News by Charlie Whitehand
A global week of protest took place on Black Friday with activists, consumers and employees demanding that the unmet CSR pledge was delivered. This follows on from our previous news piece ‘H&M Violates Labour Laws’ that was featured in Issue 25.
Labour Behind the Label have been putting messages in the pockets of H&M clothing. This is a direct call on the brand to follow through on their broken commitment to pay a living wage to 850,000 workers in their supply chain by 2018.
The London demonstration was just one of many that happened around the world on the 23rd November. Other areas included H&M stores and facilities in Delhi, Milan, Washington DC, Zagreb, Amsterdam and Berlin along with many more.
Workers’ pay slips revealed that H&M was nowhere near paying a living wage at its supplier factories. In fact, new studies have shown that inflation-adjusted wages have even dropped in some H&M facilities. Workers producing H&M clothing are still receiving a fifth of the amount they need to support their families. Many have also reported poverty and labour rights violations within these facilities.
The global week of action is timed around the 5th anniversary of H&M’s unmet commitment. Neva Nahtigal of Clean Clothes Campaign international office said, “H&M cannot hide from scrutiny over the specific and time-bound commitment that it has evidently turned its back on – whilst making deceptive claims to have exceeded its goal! Anyone can do that if they also move the goal posts as they see fit, but we will not let that hypocrisy go unnoticed.”
Parcel packers at H&M’s European logistics hub Stradella in Italy joined forces in the action in order to express solidarity with workers across H&M’s global supply chain. One worker wrote a letter to other workers in the supply chain to express her distress, “At the huge warehouse where I work (…), the day shift starts at 4.30 a.m. and we do not know at what time we will be allowed to leave. Sometimes it is 4 hours of work, sometimes 12 in a row.” This statement was given anonymously and other workers are too scared to speak up due to XPO, the company that runs H&M’s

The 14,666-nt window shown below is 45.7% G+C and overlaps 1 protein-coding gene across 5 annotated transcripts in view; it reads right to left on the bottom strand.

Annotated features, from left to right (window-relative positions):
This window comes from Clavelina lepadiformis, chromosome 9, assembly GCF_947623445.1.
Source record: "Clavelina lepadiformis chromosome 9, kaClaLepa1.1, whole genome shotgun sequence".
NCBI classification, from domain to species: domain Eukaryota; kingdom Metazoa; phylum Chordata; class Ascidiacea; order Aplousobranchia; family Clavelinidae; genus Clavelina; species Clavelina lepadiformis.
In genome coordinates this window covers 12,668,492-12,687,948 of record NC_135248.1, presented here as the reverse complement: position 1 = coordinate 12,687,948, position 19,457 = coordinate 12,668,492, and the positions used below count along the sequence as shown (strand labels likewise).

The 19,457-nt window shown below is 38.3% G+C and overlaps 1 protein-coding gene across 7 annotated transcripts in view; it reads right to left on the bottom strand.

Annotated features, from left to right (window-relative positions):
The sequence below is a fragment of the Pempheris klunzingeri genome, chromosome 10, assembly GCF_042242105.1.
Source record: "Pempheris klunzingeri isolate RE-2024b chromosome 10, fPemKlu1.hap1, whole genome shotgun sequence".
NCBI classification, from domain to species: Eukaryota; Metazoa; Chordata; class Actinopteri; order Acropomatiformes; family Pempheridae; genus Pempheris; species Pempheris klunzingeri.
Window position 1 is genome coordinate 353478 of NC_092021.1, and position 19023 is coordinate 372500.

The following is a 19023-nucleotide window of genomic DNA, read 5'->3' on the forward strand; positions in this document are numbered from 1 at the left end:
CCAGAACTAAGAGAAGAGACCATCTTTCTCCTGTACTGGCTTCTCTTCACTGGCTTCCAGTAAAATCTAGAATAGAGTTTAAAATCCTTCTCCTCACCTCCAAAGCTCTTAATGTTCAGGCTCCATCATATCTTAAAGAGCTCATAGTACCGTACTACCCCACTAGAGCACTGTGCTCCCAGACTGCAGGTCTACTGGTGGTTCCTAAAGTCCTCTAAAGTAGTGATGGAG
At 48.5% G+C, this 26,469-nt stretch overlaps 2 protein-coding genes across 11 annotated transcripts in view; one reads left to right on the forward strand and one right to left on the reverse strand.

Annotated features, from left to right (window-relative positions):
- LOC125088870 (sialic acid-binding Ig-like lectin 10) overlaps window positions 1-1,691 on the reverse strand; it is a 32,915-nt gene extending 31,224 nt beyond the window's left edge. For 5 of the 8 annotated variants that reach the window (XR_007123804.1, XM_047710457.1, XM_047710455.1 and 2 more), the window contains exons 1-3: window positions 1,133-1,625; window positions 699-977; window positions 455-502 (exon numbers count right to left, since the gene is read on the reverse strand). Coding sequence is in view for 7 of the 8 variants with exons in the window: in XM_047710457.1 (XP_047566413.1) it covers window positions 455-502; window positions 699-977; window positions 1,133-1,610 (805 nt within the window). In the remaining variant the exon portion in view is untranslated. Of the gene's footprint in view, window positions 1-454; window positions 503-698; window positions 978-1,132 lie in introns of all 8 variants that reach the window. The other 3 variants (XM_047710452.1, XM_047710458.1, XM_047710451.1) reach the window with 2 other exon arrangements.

logistic hub, recently filing a lawsuit against 147 workers and their union for fighting for their rights.
Deborah Lucchetti, spokeswoman of Campagna Abiti Puliti (Clean Clothes Campaign Italy) said, “seamstresses in garment factories, packers at logistic hubs and employees in retail shops all have the right to living wages and fair employment conditions”. This was further supported by a statement from David Hachfeld Clean Clothes Campaign Coordinator at the Swiss NGO Public Eye: “H&M’s own wage data reveals that H&M is far from securing workers at its supplier factories a living wage.” The week of action marks the newest chapter of the ‘Turn Around, H&M!’ campaign. This is a global alliance of workers and consumers calling for H&M to ensure a living wage without further delay. Its petition has already drawn over 135,000 signatures.